10 Insanely Overpaid Public College Presidents
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The Fiscal Times
May 25, 2012

At a time when student debt exceeds $1 trillion and the value of a college education is being questioned, one might think that the men and women who run these pricy institutions would look within themselves (and their own paychecks) for solutions.

PHOTO GALLERY: 10 Insanely Overpaid Public College Presidents

Sadly, for the most part they haven’t. President pay at state colleges has continued to increase along with tuition, despite budget cuts at many universities across the country. In 2010-11, median compensation for public college presidents jumped about 3 percent from the previous year to $421,395, according to a recent analysis of 190 institutions by The Chronicle of Higher Education.

Most public college presidents also enjoy generous perks. One president who was recently hired, Robert Caret at the University of Massachusetts, will be able to take a yearlong sabbatical when he steps down at full salary (currently $425,000 a year with raises of $25,000 for the next two years) if he stays at least five years.  He also receives a $60,000 housing allowance, a $63,750 retirement annuity, an annual performance bonus of up to 15 percent of his salary, and $250,000 in deferred compensation set aside over the next three years. If he’s fired, he’ll still receive the remainder of his salary for the year, the right to become a full-time faculty member (albeit at a reduced salary), and still take any sabbaticals he’s earned.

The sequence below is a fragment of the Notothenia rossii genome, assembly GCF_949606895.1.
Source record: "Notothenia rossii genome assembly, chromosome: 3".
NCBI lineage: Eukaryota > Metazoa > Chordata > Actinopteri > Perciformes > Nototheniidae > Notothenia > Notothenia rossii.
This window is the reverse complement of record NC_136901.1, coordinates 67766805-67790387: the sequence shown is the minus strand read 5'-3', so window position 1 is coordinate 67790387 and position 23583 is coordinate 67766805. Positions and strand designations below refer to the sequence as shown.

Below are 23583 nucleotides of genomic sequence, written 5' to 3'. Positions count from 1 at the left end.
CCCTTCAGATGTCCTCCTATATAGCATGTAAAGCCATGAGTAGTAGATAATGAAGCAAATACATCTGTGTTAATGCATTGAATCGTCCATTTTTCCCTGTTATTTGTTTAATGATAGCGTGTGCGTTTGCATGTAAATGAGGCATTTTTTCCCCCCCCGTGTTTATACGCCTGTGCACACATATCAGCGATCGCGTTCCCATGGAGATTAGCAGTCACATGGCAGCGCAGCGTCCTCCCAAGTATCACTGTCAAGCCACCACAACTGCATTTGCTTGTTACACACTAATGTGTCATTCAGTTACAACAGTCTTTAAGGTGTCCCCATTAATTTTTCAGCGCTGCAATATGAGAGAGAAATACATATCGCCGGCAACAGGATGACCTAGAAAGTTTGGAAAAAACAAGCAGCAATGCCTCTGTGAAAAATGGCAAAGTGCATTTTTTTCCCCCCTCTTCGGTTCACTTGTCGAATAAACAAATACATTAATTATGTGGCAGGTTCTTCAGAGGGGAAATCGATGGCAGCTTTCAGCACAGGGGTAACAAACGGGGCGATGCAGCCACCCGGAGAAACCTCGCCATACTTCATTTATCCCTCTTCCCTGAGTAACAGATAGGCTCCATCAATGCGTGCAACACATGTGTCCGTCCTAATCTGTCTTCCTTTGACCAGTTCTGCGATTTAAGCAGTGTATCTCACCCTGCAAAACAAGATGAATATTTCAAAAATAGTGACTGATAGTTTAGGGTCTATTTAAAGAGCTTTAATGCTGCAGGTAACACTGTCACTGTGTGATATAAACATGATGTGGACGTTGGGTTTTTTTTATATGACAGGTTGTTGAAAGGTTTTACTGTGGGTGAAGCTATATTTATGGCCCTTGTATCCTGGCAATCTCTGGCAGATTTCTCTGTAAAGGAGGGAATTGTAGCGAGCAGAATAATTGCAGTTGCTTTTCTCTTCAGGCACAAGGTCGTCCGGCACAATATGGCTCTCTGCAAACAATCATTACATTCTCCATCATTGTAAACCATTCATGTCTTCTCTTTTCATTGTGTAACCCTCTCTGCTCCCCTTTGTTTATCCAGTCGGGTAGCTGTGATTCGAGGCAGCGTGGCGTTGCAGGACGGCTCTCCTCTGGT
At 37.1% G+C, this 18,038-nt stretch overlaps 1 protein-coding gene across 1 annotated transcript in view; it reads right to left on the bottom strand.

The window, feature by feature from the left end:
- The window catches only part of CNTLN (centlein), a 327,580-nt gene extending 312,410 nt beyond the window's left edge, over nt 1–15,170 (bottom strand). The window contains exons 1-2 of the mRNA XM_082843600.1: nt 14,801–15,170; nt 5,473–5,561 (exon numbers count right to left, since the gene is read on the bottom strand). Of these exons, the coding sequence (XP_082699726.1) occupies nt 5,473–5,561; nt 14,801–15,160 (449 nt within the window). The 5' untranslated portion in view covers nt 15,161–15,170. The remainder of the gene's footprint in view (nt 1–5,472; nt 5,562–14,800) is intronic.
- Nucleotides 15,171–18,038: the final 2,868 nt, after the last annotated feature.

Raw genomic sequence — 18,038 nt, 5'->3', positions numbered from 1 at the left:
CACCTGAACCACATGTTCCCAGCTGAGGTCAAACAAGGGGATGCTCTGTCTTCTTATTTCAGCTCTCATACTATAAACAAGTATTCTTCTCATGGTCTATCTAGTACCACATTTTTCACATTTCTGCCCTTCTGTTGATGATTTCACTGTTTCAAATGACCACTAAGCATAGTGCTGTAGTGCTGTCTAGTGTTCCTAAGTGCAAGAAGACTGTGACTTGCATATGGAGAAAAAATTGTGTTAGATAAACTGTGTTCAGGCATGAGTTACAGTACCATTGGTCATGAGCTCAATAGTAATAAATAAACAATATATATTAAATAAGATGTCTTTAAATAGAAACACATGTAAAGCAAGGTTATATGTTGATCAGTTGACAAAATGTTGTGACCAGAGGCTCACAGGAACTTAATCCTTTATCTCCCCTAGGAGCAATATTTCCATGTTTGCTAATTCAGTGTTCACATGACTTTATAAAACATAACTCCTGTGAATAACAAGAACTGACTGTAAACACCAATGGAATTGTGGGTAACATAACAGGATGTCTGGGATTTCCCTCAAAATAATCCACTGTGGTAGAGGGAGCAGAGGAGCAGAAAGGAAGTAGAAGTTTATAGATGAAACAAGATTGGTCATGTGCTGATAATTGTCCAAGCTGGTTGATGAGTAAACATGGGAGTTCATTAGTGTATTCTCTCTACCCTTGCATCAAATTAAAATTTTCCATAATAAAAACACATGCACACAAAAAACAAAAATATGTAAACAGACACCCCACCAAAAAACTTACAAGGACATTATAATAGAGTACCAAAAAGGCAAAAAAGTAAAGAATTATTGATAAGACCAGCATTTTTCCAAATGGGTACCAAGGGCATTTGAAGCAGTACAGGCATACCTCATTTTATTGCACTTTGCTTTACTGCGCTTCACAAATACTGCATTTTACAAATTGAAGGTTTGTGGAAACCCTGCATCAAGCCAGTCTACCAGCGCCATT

Conveniently, he was hired seven months after the university approved a 7.5 percent hike in student tuition and fees to help close the school’s $54 million budget gap.

Click here to see the 10 highest-paid public college presidents in the country, according to The Chronicle of Higher Education.

Blaire Briody is a contributing editor at The Fiscal Times. Her work has appeared in The New York Times, Popular Science, Publishers Weekly, among others.